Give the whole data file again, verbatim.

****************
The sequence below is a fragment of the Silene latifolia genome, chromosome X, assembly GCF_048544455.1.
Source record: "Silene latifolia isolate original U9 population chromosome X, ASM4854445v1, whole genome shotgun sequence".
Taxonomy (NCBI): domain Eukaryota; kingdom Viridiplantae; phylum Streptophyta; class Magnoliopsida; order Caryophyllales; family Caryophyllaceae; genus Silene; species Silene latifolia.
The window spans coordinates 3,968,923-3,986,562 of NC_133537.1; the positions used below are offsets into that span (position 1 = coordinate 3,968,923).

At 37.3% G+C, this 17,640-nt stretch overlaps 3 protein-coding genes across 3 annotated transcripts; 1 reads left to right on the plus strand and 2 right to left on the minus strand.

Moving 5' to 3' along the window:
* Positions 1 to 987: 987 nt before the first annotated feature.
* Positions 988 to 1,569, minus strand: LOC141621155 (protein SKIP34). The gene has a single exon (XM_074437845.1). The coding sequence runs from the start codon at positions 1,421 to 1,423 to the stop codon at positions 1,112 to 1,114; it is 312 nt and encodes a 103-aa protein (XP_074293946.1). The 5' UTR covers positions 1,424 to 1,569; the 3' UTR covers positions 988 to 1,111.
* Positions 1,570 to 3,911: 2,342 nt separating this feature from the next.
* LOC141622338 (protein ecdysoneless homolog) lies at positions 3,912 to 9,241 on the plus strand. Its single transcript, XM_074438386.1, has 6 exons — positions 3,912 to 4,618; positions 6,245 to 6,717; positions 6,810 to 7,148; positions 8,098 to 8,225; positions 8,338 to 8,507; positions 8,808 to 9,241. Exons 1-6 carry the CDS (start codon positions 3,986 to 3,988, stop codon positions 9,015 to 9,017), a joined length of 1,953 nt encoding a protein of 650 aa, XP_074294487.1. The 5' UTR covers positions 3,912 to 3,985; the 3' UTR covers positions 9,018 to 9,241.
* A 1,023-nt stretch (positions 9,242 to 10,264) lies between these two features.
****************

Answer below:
The sequence below is a fragment of the Silene latifolia genome, chromosome X, assembly GCF_048544455.1.
Source record: "Silene latifolia isolate original U9 population chromosome X, ASM4854445v1, whole genome shotgun sequence".
Taxonomy (NCBI): domain Eukaryota; kingdom Viridiplantae; phylum Streptophyta; class Magnoliopsida; order Caryophyllales; family Caryophyllaceae; genus Silene; species Silene latifolia.
The window spans coordinates 3,968,923-3,986,562 of NC_133537.1; the positions used below are offsets into that span (position 1 = coordinate 3,968,923).

At 37.3% G+C, this 17,640-nt stretch overlaps 3 protein-coding genes across 3 annotated transcripts; 1 reads left to right on the plus strand and 2 right to left on the minus strand.

Moving 5' to 3' along the window:
* Positions 1 to 987: 987 nt before the first annotated feature.
* Positions 988 to 1,569, minus strand: LOC141621155 (protein SKIP34). The gene has a single exon (XM_074437845.1). The coding sequence runs from the start codon at positions 1,421 to 1,423 to the stop codon at positions 1,112 to 1,114; it is 312 nt and encodes a 103-aa protein (XP_074293946.1). The 5' UTR covers positions 1,424 to 1,569; the 3' UTR covers positions 988 to 1,111.
* Positions 1,570 to 3,911: 2,342 nt separating this feature from the next.
* LOC141622338 (protein ecdysoneless homolog) lies at positions 3,912 to 9,241 on the plus strand. Its single transcript, XM_074438386.1, has 6 exons — positions 3,912 to 4,618; positions 6,245 to 6,717; positions 6,810 to 7,148; positions 8,098 to 8,225; positions 8,338 to 8,507; positions 8,808 to 9,241. Exons 1-6 carry the CDS (start codon positions 3,986 to 3,988, stop codon positions 9,015 to 9,017), a joined length of 1,953 nt encoding a protein of 650 aa, XP_074294487.1. The 5' UTR covers positions 3,912 to 3,985; the 3' UTR covers positions 9,018 to 9,241.
* A 1,023-nt stretch (positions 9,242 to 10,264) lies between these two features.